New study finds civil society can be a source of restraint or escalation in mass killings

Protesters run away as police officers use teargas to disperse people demonstrating against police brutality in Lagos, Nigeria, Wednesday Oct. 21, 2020. Civil society actors can help prevent mass atrocities, but are often constrained and their influence is not always positive. After 13 days of protests against alleged police brutality, authorities have imposed a 24-hour curfew in Lagos, Nigeria’s largest city, as moves are made to stop growing violence. Photo courtesy of Sunday Alamba / AP Photo.

A new study at the University of Connecticut examines the effect of civil society on mass killings.  

UConn political scientist Evan Perkoski worked with Erica Chenoweth, director of the Nonviolent Action Lab at Harvard’s Carr Center for Human Rights, to create this study.  

The study came about after the Arab Spring (2010-2012), when President Obama created the Mass Atrocity Prevention Board. 

“The president got this group together, and they asked researchers like Erica Chenoweth and myself to start studying them to see if we can develop accurate models to statistically forecast when mass killings will happen in the context of national uprisings like those in the Arab Spring,” Perkoski said.  

Perkoski and Chenoweth found that civil society and civilian-led action can take many forms and vary considerably by local context.  

“Civil society actors appear to be more effective in helping prevent mass atrocities when they have strong ties to or standing with ruling political authorities and have multiple interests in containing violence,” Perkoski said.  

Civil society actors can help prevent mass atrocities, but are often constrained and their influence is not always positive, Perkoski said.  

“In general civil society doesn’t have a huge effect on its own, but in cases where you see lots of political inequality and it’s institutionalized, you can see civil society being linked to really bad outcomes,” Perkoski said. “So in places where you have political power distributed by wealth, race, ethnic group or by religion, those are contexts where people can mobilize and sometimes do really bad things.”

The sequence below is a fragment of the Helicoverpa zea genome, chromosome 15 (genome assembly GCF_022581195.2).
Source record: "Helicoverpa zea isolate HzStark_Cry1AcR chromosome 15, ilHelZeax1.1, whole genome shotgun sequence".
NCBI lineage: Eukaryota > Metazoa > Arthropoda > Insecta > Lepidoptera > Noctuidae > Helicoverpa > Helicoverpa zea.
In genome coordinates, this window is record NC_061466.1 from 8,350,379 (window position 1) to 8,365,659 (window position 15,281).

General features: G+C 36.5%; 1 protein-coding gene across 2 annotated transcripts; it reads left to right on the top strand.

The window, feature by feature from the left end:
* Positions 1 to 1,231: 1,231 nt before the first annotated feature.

Governments have incentive to keep data on mass killings less visible, and can vary in reliability based on the country the data is coming from, Perkoski said.  

“We’ve had a big push in the last few years to collect better, more micro level data on violence whether it’s mass killings, what rebel groups are doing and how many people are joining rebel organizations,” Perkoski said. “This is following in the footsteps of previous efforts to collect information on things like democracy, income and welfare and other metrics that led the way for what we’re seeing now in the realm of conflict studies.”  

There are two kinds of camps in the research on the effect of civil society, Perkoski said.  

“You have optimists like Secretary Mike Pompeo … these people think civil society is great for states. They can control them and reign in their worst impulses,” Perkoski said. “On the other hand, there are pessimists who see lots of cases where civil society has been activated for bad purposes too, such as in Nazi Germany, where it wasn’t just a state that was committing violence against Jews, but you had individual German citizens who were sometimes identifying Jews and participating in Kristallnacht and other terrible events.” 

Perkoski said he and Chenoweth wanted to see which camp is most correct when it comes to mass violence.  

“We found that neither one offers a great explanation on its own, but you do see civil society operating differently according to the levels of inequality in the state,” Perkoski said. “The more unequal, the worse the civil society can be, but if you have a representative egalitarian state, then that civil society could be a force for good.”  

Since the study, people have come to Perkoski with more questions on how to build society and support civil society programs. 

“We don’t have the time to go in and work on underlying systemic inequalities while there’s an election being contested and people are in the streets right now,” Perkoski said. “So, our response is that maybe you try to support civil society while also working with the state and with individual civil society leaders to make sure the situation doesn’t escalate. In other words, you can support civil society while being cognizant of, and trying to address, how it could spiral out of control.”  

Civilians underestimate the amount of conflict and mass killings there are in the world outside of the U.S., Perkoski said.  

“A lot of these are slow-moving, simmering conflicts where civilian deaths have accumulated over a few years and haven’t suddenly spiked like in World War II or in Rwanda,” Perkoski said. “And as a result there are lots of civilians who are very highly repressed, who are facing significant barriers to political participation, to free speech and to the basic things we take for granted here in the U.S. It’s important to recognize that all this is happening while we’re sometimes overly focused on ourselves.”  

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